While maturity is often termed as a label awarded to a child, research has revealed that children themselves hold a clear sense of their own autonomy and personal jurisdiction. For instance, American elementary-aged school children demonstrated an acknowledgement of the limits of their parents’ authority over their choice of dress, hairstyle, friends, hobbies, and media choices. But this constrained earlier concept of personal autonomy later develops into a broader understanding of individual freedoms, with an understanding of freedom of speech as a universal right emerging by elementary school age. However, younger children do have difficulty with maintaining a consistent view on universal rights, with 75% of first-grade children expressing uncertainty about prohibiting freedom of speech in Canada. But this same study also found that 6- to 11-year-old Canadian children rejected nondemocratic systems on the basis of violating principles of majority vote, equal representation, and right to a voice, which provides evidence for an emerging knowledge of political decision-making skills from a young age.
Biological and evolutionary markers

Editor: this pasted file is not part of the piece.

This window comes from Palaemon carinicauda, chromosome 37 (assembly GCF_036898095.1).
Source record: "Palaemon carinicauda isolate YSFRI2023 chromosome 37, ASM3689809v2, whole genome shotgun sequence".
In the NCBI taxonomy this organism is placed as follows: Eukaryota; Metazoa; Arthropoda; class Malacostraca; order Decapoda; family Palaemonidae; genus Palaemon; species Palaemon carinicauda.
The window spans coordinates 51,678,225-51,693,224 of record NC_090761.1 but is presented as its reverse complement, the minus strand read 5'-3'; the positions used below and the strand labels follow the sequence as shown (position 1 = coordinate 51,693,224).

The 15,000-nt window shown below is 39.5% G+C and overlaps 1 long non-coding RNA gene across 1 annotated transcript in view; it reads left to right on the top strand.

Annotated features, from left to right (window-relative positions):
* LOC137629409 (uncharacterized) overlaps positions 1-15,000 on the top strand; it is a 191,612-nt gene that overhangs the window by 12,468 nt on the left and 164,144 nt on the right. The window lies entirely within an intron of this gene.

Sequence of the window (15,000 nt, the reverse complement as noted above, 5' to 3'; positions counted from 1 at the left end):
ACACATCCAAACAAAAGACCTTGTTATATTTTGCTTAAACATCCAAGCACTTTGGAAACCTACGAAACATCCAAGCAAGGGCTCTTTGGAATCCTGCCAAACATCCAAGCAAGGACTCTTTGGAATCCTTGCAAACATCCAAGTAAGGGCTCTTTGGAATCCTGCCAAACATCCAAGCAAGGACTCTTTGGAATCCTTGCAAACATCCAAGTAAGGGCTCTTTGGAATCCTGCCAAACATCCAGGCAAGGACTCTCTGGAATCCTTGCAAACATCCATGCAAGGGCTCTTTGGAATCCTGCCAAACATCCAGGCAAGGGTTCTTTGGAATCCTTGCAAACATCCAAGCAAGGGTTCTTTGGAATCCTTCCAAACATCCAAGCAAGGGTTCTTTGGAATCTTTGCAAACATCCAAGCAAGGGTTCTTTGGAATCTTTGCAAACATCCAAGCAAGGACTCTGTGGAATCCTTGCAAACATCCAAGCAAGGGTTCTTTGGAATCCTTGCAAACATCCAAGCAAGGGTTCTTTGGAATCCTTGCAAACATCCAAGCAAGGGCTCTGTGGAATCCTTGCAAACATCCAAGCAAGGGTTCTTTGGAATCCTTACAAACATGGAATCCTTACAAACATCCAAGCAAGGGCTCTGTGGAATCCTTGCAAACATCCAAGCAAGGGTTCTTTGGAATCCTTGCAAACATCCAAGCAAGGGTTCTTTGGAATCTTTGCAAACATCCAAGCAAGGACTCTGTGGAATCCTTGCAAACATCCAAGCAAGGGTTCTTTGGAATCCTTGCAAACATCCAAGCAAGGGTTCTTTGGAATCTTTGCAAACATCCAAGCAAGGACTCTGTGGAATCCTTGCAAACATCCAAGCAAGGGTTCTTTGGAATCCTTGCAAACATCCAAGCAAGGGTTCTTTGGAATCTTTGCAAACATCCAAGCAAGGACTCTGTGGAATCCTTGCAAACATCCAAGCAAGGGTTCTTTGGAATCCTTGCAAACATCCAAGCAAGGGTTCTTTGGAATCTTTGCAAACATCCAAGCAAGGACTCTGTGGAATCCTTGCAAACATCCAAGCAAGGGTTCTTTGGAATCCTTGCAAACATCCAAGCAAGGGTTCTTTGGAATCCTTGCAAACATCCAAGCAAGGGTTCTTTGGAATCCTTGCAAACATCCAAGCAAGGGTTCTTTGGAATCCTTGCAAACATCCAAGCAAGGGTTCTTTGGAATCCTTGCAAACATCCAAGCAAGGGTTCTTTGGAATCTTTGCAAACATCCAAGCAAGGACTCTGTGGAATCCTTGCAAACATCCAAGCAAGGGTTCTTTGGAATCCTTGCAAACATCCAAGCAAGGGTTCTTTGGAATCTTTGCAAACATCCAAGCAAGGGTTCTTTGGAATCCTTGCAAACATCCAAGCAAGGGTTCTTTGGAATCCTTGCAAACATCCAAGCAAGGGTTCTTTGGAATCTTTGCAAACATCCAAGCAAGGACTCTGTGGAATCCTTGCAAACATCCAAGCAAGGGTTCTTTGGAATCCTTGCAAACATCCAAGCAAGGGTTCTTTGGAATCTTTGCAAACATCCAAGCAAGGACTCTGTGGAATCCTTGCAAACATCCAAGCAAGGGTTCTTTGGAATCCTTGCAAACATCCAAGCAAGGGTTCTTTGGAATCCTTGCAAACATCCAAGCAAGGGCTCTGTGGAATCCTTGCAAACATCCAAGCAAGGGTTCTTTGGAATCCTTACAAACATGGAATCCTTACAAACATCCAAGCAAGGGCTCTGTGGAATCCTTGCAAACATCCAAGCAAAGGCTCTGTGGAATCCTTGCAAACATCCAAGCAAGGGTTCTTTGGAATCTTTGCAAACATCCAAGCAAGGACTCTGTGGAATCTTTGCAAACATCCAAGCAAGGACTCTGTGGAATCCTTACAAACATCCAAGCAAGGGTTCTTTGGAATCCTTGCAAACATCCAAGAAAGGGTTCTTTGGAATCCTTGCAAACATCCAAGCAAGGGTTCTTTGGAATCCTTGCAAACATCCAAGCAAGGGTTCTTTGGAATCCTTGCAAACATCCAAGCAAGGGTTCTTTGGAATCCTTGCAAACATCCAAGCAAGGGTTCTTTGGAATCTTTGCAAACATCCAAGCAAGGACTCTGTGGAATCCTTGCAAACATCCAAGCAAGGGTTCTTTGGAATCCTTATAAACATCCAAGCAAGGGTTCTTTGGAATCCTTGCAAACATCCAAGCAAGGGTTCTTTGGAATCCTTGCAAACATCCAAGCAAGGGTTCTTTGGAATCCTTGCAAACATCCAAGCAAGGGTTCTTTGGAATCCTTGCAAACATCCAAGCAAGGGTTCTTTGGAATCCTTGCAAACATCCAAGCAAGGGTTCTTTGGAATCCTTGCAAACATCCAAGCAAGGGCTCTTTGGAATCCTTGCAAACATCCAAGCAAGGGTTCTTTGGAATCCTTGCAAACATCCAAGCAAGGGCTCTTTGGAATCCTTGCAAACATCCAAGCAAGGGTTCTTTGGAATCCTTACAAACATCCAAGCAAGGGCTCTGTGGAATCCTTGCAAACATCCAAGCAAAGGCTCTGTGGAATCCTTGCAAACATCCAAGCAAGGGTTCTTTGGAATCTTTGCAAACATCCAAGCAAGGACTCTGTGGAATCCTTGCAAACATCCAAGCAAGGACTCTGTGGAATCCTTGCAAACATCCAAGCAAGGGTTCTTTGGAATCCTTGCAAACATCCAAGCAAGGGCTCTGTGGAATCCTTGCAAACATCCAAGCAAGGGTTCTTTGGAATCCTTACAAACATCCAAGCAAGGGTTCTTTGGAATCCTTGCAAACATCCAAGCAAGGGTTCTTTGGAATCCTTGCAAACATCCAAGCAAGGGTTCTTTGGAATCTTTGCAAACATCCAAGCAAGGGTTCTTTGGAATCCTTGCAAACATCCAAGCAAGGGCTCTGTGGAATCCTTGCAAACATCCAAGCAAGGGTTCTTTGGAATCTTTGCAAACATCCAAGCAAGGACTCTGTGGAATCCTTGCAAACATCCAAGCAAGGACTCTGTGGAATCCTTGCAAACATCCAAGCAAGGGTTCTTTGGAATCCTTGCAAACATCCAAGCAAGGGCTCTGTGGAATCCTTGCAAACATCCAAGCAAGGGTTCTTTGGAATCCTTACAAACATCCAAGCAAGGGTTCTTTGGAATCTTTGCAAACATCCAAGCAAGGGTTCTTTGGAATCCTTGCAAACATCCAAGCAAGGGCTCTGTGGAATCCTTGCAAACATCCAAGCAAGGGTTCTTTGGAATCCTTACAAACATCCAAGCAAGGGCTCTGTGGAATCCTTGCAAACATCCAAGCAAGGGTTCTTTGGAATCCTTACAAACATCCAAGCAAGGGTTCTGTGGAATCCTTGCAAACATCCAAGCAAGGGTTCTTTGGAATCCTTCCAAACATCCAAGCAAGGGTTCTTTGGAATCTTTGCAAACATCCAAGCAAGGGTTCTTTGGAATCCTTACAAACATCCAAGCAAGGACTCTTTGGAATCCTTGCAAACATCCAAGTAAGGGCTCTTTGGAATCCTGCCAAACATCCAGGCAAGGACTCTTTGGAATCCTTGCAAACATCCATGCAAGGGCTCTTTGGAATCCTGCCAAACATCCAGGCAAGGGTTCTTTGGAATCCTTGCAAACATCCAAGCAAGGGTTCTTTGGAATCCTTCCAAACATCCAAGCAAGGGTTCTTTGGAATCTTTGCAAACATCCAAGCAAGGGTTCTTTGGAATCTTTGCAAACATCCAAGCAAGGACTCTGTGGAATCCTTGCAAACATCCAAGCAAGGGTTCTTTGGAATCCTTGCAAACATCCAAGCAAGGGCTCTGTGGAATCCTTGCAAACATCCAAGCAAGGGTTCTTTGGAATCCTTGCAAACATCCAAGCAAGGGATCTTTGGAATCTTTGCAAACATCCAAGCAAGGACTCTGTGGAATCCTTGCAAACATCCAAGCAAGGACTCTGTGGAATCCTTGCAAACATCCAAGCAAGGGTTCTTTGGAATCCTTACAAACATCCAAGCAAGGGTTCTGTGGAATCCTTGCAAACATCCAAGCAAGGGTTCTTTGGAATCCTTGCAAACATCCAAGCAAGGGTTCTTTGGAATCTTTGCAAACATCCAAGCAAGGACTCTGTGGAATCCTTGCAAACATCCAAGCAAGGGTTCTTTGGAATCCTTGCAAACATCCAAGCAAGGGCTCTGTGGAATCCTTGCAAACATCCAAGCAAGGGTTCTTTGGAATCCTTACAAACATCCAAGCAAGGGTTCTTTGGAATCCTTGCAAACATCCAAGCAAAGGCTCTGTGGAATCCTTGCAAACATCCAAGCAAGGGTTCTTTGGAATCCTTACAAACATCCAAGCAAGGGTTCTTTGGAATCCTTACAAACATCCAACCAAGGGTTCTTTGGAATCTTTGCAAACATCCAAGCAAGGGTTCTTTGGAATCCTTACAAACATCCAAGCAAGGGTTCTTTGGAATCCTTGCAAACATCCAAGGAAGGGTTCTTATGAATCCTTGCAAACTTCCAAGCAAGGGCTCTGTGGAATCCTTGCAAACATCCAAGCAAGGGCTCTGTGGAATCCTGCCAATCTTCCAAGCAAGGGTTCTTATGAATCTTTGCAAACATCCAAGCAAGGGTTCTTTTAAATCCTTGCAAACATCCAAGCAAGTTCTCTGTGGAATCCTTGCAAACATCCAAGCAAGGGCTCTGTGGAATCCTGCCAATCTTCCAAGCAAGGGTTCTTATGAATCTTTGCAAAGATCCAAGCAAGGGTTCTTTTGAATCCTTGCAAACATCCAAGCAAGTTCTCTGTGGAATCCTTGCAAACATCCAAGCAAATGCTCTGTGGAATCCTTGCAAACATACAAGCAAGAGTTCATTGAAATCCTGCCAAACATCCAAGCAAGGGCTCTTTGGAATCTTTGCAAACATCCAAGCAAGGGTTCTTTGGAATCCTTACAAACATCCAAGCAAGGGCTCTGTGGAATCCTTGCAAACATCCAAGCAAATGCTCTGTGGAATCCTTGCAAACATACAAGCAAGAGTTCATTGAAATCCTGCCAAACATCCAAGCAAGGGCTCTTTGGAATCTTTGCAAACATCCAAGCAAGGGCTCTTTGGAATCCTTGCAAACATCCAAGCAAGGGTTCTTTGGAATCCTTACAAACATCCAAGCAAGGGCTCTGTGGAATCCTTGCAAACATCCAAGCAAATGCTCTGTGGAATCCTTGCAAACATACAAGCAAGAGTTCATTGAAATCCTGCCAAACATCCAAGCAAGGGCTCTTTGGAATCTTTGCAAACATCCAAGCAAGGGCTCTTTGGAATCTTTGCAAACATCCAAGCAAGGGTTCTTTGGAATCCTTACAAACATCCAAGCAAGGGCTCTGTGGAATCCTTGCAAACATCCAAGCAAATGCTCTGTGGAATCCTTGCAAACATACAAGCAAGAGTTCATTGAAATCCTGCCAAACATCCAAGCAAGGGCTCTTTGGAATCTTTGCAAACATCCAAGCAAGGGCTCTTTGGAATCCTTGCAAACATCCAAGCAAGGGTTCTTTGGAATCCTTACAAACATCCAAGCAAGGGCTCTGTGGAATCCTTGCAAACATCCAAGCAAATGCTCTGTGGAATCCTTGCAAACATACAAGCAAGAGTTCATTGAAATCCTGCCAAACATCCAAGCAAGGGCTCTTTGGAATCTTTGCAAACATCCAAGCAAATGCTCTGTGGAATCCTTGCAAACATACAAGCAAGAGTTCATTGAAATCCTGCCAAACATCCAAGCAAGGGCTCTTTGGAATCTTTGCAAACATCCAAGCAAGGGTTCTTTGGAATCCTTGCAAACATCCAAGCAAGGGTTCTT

Where maturity is an earned status that often carries responsibilities, immaturity is then defined in contrast by the absence of serious responsibility and in its place is the freedom for unmitigated growth. This period of growth is particularly important for humans, who undergo a unique four-stage pattern of development (infancy, childhood, juvenility, adolescence) that has been theorized to confer a number of evolutionarily competitive benefits (Locke & Bogin, 2006). In infancy, motor development stretches long into the early years of life, necessitating that young infants rely on their mothers almost entirely. This state of helplessness provides for an intensely close bond between infant and mother, where separation is infrequent and babies are rarely out of a caregiver’s arms. For non-human primates and all non-human mammalian species the growth of the first permanent molar marks the end of lactation and the beginning of foraging, setting an early requirement for independence. Human children, on the other hand, do not have an advanced motor control capable of foraging and also lack the digestive capacity for unprepared food, and so have always relied on the active involvement of their mother and other caregivers in their care into childhood.